Emily Speed and the Unbuilt Libraries

Issue 15 features Gary Erskine and the ROLLER GRRRLS.
Issue 15 features Gary Erskine and the ROLLER GRRRLS.

Dawn of the Unread is a celebration of reading and libraries. In our current issue a book by Margaret Cavendish encourages a ROLLER GRRRL to strive for more. Emily Speed is an artist who explores the relationship between reading spaces and books. Here she tells us about her Unbuilt Libraries project. 

Tell us who you are in the form of a Tweet…
I am an artist, based at The Royal Standard in Liverpool. I love swimming outdoors and have a book problem.

How would you describe your art?
I’m interested in the relationship between the body and architecture, our experience of spaces and places and precariousness. The materials I use really depend on the idea I am working on, but costumes often feature, as well as the architectural model and bigger spaces, made for one person.

What’s the Unbuilt Library?
I have made a couple of full-size reading rooms (always just made for one person) but I read a lot and literature feeds into my work as an artist a great deal, so I had a huge list of reading rooms I wanted to make. I started making them as models, for financial and spatial reasons, and after a while I had enough that they started to feel like a collection. Because each space is made for a specific book, they seemed to belong in a library of their own. I guess the next step is to make a specific storage/display structure for them. I don’t have any plans to exhibit it in the near future, but I have been approached to possibly do something in early 2016, watch this space…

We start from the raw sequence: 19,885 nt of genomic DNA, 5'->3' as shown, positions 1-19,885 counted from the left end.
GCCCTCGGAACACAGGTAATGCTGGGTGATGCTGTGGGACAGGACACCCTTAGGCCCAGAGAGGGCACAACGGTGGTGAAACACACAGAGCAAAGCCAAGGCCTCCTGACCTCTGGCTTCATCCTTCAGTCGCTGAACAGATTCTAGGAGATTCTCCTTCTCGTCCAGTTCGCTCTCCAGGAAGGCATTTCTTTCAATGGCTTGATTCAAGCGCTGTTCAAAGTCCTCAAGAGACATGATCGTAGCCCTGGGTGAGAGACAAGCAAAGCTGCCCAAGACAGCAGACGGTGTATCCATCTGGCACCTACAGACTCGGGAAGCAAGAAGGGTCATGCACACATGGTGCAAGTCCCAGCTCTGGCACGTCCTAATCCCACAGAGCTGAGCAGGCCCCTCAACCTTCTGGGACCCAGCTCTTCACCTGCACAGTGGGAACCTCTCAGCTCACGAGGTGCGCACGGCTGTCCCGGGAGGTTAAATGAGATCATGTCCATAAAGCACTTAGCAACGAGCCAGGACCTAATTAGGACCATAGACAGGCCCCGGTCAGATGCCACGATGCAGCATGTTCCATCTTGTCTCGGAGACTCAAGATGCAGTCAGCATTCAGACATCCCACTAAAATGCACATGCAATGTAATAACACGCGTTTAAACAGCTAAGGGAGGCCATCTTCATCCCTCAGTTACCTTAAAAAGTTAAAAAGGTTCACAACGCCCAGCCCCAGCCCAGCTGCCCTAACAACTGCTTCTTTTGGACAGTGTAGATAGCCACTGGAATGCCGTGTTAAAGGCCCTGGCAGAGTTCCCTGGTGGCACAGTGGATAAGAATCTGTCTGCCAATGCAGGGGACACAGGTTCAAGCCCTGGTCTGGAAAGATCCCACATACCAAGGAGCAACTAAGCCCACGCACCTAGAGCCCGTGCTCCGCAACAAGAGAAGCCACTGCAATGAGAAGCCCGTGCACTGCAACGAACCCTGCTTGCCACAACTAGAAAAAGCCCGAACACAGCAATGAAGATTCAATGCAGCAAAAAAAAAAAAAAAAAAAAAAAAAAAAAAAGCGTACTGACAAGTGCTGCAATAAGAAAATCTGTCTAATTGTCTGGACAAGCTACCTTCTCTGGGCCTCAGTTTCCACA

Reading Room (Box Man)
Reading Room (Box Man). Source Emily Speed.

One of your Reading Rooms was commissioned for the Yorkshire Sculpture Park. Can you tell us how this came about and why you chose The Box Man by Kobo Abe?
I had my first solo exhibition at Yorkshire Sculpture Park in 2011 and that reading room was part of the show. At the time, The Box Man was a really important influence (a man who lives with an empty fridge-box over his head, but it really tackles the ideas of psychological space, the power of being invisible and being a voyeur as well as being outside of society) so there was no doubt I should use that book. The space being big enough for just one reader had an important relationship to this text too.

DH Lawrence featured in Issue 7 by Kevin Jackson and Hunt Emerson
D.H. Lawrence featured in Issue 7 by Kevin Jackson and Hunt Emerson

If you were going to make a Reading Room for D.H. Lawrence (or any other of the featured writers in Dawn of the Unread) what would it look like and why?
I’m not sure which book I’d choose of D.H. Lawrence’s but I think anything made for his work would have to involve a great deal of patina, a space with clear traces of use and personal history – also thrift. I think about his working class rooms and descriptions of domestic spaces the most I suppose and his short story ‘Odour of Chrysanthemums’ is the one that particularly comes to mind. That misses out the sex, verdant growth and musk though, perhaps it could involve a fragrance, the Lawrence room!

Unfolding Architecture
Unfolding Architecture. Source Emily Speed.

You’ve been creating books too…
I first made a book, ‘Unfolding Architecture’ during a residency at Women’s Studio Workshop in New York state in 2007, which is actually where I am working from at the moment (so nice to be back). I have made other books since, such as Slow Magic with poet Nathan Jones, and Place for Hiding, although these are very small editions and also made at home so very low-tech. Artists’ books are such a great way to incorporate some of the words and ideas around the work that have no place in a sculpture or installation. I really enjoy the symbiosis of the text, paper and form that makes these kind of book works so special. Recently I was at The British School at Rome as the Derek Hill scholar, and I am currently compiling a series of Rome files; a loose collection of papers (including photography, watercolours, scans of found items and writing) around certain themes like colour, layers, stone and food.

Recommend three books to our readers?
Invisible Cities by Italo Calvino